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Groundwork Is Laid for Opioids Settlement That Would Touch Every Corner of U.S.

Even so, any settlement would still need judicial approval.

What distinguishes this structure and makes it novel is that, typically, a settlement is offered to members in a class-action suit only after it is agreed upon by the lawyers. Members of the class action can then vote to accept it or litigate on their own.

This plan gives participants more upfront voice and opportunity for scrutiny, Mr. Erichson noted.

“What’s brilliant and beautiful about this plan is that it provides an extra layer of protection against unfair settlement,” he said.

Some legal observers expressed reservations about the plan, because even if it were successful, it would not cover lawsuits by the states themselves.

“There’s still an 800-pound gorilla waiting outside — the state attorneys general,” said Elizabeth Burch, a law professor at the University of Georgia who has closely followed the litigation.

The state cases, such as the current trial in Oklahoma against Johnson & Johnson, are not in the proposal because they are not in federal court. The plan also doesn’t invite potential plaintiffs from among other types already in the federal litigation, such as tribes, unions and hospitals, as well as babies born with neonatal abstinence syndrome. But the municipal cases do represent the bulk before Judge Polster.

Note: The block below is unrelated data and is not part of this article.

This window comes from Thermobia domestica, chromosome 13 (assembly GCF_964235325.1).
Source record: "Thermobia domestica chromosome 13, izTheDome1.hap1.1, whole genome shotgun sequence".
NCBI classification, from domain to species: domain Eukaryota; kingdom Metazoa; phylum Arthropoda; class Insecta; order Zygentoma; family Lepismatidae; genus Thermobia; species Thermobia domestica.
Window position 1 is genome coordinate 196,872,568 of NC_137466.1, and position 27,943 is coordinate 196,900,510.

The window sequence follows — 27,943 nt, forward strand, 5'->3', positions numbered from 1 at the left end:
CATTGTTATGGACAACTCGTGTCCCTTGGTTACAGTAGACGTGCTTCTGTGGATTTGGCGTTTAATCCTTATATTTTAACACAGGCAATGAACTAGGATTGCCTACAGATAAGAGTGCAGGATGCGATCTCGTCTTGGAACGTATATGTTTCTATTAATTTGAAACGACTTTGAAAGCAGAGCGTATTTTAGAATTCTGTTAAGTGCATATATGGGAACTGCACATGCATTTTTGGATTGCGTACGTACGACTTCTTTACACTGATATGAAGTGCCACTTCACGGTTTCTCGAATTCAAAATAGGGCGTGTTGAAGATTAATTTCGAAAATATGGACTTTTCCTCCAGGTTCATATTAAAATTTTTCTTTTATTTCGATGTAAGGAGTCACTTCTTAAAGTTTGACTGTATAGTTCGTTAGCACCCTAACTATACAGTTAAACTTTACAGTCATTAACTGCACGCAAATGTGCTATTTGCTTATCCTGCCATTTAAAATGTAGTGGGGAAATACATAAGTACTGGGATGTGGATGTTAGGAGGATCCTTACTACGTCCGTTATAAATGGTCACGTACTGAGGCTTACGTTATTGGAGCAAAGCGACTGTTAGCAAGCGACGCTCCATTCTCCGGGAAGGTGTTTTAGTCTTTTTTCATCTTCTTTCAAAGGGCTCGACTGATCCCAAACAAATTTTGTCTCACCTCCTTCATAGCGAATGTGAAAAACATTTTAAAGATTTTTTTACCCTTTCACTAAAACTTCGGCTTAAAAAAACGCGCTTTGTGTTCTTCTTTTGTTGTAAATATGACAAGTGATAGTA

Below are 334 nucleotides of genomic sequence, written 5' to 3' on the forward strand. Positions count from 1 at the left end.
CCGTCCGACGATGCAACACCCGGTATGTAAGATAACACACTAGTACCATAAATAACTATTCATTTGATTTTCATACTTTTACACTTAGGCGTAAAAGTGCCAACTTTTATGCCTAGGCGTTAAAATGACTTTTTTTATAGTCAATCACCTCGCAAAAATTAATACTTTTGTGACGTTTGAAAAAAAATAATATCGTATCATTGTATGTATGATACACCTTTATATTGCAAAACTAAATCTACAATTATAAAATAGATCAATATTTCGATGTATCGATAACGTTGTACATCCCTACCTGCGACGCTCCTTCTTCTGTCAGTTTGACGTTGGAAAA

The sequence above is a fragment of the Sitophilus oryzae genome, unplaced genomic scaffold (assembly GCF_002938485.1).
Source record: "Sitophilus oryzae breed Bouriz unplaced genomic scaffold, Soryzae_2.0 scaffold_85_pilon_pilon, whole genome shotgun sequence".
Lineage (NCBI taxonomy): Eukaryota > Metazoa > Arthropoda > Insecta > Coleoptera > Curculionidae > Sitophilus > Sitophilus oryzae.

Samuel Issacharoff, who as a legal adviser to the lead plaintiff lawyers was an architect of the proposal, said it builds on models from asbestos trust settlements and, more recently, the National Football League’s fund for retired players with concussion injuries, a case in which he was involved.

Mr. Issacharoff noted that in this litigation, the plaintiffs are not individuals but governmental entities. He dismissed comparisons to the Big Tobacco settlement: That was not the result of a class action but a consortium of state attorneys general.

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